Black men with metastatic castration-resistant prostate cancer (CRPC) who received hormonal therapy with the adrenal inhibitor abiraterone had greater and longer-lasting responses compared with white men, according to the results of a late-breaking study (abstract LBA5009) presented at the 2018 American Society of Clinical Oncology (ASCO) Annual Meeting, held in Chicago June 1–5.
The prospective study found that black men were more likely to have a decline in prostate-specific antigen (PSA) and had a longer median time to PSA worsening than white men. The findings were presented by Daniel George, MD, professor of medicine and surgery at Duke University.
According to George, there is a higher risk of death from prostate cancer associated with black race than white race. Although reasons for this disparity are multifactorial, some of the difference is believed to be genetic. However, most clinical trials have included a disproportionately low percentage of minority participants. As a result, there is insufficient evidence about possible differences in treatment efficacy and side effects by race.
With this study, George and colleagues hypothesized that black men with advanced prostate cancer would respond better to abiraterone than white men. The Abi Race study included 50 black men and 50 white men with metastatic CRPC. All patients on the study received abiraterone at a dosage of 1,000 mg per day and prednisone at 10 mg per day, until disease progression or unacceptable toxicity.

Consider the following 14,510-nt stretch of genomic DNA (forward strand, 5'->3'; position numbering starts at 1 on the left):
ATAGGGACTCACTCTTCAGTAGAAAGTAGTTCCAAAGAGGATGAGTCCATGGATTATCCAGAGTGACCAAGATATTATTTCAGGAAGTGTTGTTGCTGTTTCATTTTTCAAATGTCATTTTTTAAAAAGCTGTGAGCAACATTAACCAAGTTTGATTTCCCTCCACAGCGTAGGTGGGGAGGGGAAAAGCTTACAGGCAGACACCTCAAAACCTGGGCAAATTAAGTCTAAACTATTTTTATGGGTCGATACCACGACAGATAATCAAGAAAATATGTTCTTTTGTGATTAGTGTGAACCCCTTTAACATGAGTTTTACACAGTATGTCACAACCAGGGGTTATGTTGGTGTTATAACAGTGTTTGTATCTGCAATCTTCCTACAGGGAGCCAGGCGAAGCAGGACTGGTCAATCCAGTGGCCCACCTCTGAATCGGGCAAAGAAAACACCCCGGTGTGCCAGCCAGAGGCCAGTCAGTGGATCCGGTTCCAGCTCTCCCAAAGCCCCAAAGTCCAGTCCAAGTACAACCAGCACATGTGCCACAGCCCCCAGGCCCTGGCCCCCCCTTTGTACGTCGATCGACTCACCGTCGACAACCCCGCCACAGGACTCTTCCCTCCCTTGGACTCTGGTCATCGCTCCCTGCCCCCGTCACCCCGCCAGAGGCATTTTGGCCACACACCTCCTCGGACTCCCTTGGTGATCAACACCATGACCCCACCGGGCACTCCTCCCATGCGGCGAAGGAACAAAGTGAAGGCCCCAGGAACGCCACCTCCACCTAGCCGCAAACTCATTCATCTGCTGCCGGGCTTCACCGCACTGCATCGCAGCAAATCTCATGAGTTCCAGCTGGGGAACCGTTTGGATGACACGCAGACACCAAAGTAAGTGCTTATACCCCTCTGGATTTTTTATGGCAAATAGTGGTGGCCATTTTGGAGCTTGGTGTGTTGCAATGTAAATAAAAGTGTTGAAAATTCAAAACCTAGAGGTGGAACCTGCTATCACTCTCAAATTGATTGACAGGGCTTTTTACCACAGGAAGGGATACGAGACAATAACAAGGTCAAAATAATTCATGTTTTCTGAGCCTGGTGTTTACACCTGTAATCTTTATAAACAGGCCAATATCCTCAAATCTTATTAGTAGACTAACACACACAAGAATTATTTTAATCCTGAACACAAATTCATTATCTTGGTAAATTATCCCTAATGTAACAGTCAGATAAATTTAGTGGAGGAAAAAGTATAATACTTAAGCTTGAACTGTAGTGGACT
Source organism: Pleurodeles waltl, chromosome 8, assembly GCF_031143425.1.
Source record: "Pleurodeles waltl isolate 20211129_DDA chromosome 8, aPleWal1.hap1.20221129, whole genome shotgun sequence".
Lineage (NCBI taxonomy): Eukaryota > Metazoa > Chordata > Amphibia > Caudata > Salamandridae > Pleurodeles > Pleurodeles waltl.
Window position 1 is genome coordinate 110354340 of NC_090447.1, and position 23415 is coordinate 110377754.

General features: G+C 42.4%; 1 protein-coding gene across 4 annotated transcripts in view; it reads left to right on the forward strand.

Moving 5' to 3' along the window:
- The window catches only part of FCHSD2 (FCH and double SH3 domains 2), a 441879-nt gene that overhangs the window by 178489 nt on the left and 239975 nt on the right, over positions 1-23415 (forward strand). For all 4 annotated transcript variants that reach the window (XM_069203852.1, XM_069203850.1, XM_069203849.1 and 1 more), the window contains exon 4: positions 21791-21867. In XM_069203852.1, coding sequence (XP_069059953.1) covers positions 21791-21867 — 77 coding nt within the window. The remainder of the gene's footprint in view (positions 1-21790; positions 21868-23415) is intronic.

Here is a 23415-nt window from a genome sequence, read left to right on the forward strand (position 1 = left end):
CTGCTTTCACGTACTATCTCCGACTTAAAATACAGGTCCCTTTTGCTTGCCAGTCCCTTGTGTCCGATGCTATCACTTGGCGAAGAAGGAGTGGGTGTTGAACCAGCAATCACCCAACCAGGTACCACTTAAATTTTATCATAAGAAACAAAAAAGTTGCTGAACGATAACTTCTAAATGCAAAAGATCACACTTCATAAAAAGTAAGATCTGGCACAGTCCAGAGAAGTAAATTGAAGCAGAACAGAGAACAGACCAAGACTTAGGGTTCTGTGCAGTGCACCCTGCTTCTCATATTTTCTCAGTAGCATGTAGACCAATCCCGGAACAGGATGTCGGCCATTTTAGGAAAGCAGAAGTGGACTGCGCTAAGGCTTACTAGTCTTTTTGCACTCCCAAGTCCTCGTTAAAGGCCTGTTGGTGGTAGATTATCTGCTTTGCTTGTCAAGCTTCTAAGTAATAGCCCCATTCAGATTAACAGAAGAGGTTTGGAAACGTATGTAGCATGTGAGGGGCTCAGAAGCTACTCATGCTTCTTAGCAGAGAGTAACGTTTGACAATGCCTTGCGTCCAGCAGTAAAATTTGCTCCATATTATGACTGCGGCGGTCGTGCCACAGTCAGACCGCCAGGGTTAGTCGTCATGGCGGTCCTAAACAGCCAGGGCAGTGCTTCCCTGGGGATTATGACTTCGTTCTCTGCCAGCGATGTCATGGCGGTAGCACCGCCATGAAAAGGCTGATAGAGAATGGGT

The median radiographic progression-free survival was similar in black men and white men, at about 16.8 months. However, PSA progression–free survival varied, the researchers noted. The median PSA progression–free survival for black patients was 16.6 months, compared with 11.5 months for white patients.
In addition, black patients had numerically higher rates of PSA decline greater than or equal to 30% (82% vs 78%), 50% (74% vs 66%), or 80% (48% vs 38%), compared with white men. More white patients than black patients had no PSA decline.
Toxicity was also different between the arms. Black patients experienced higher rates of several hormonal-based toxicities, such as hyperglycemia, hypokalemia, and hot flashes, “suggesting perhaps a greater exposure risk to this medicine,” George said.
These results show that “race studies are possible,” George said.
“We absolutely need to do this because there are differences in outcomes of treatment and side effects that could have significant implications on how and when we use these drugs,” he said.
Commenting on the results, ASCO Expert Robert Dreicer, MD, said, “Racial and ethnic minorities continue to be underrepresented in clinical trials. This study should serve as a call for the entire cancer research community to make trials much more inclusive. When it comes to cancer treatments, people are not all alike, and it’s important to understand how different groups respond to different therapies.”